Guillemot’s comments, made during a private press event that the company had asked not to be made public ahead of an online showcase event on Saturday, came on the heels of a rough day. Ubisoft‘s stock, which plummeted 17% after the group announced that Tencent would become the largest shareholder with 11% general interest.
The deal values the creator of “Assassin’s Creed” at about $10 billion.
“We remain completely independent and we can act with any outside company if we want,” said Guillemot, who, along with his four brothers Ubisoft in 1986. “That was a big negotiation with Tencent,” he added. “We can do whatever we want.”
Traders and analysts have said the Tencent deal, which sees the world’s largest games company sign a shareholder pact with the Guillemots in revenue terms, will diminish the speculative appeal of Ubisoft shares.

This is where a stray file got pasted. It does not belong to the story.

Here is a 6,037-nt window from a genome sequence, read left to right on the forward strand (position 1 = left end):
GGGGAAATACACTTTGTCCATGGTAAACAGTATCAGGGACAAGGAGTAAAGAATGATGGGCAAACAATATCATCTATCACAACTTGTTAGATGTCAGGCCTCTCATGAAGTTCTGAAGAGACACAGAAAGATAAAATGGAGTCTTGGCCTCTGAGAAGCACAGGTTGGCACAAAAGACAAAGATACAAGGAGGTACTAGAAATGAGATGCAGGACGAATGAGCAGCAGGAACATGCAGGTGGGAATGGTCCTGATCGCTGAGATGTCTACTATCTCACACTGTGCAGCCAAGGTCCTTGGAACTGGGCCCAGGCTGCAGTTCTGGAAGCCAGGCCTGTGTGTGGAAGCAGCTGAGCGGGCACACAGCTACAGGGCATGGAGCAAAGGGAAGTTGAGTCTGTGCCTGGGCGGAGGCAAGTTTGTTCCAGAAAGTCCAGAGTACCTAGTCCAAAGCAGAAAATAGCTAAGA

The group has long been viewed as a takeover target, as the Guillemots have a minority stake in the group. Yet the Guillemot brothers managed to fend off a raid by the French tycoon Vincent Bollore through his media group Vivendi.
The smaller mobile video game maker Gameloft, formerly headed by Yves Guillemot’s brother, Michel, was swallowed by Vivendi six years ago.
The secretive siblings, sons of agricultural traders from a small town in Brittany, western France, have vowed to protect their independence, a goal Yves Guillemot, 62, reaffirmed on Thursday. “Our first intention is to own our destiny,” he said.
That prospect was recently put to the test by a combination of weak financial results and allegations of sexual harassment, leading to a revamp of the company’s board of directors and commitments to change a company culture labeled as sexist by some former employees. .
“Yes, we have stumbled, and we recognize that,” said Guillemot. “We have learned a lot along the way and made meaningful progress with concrete action plans led jointly by our leaders.”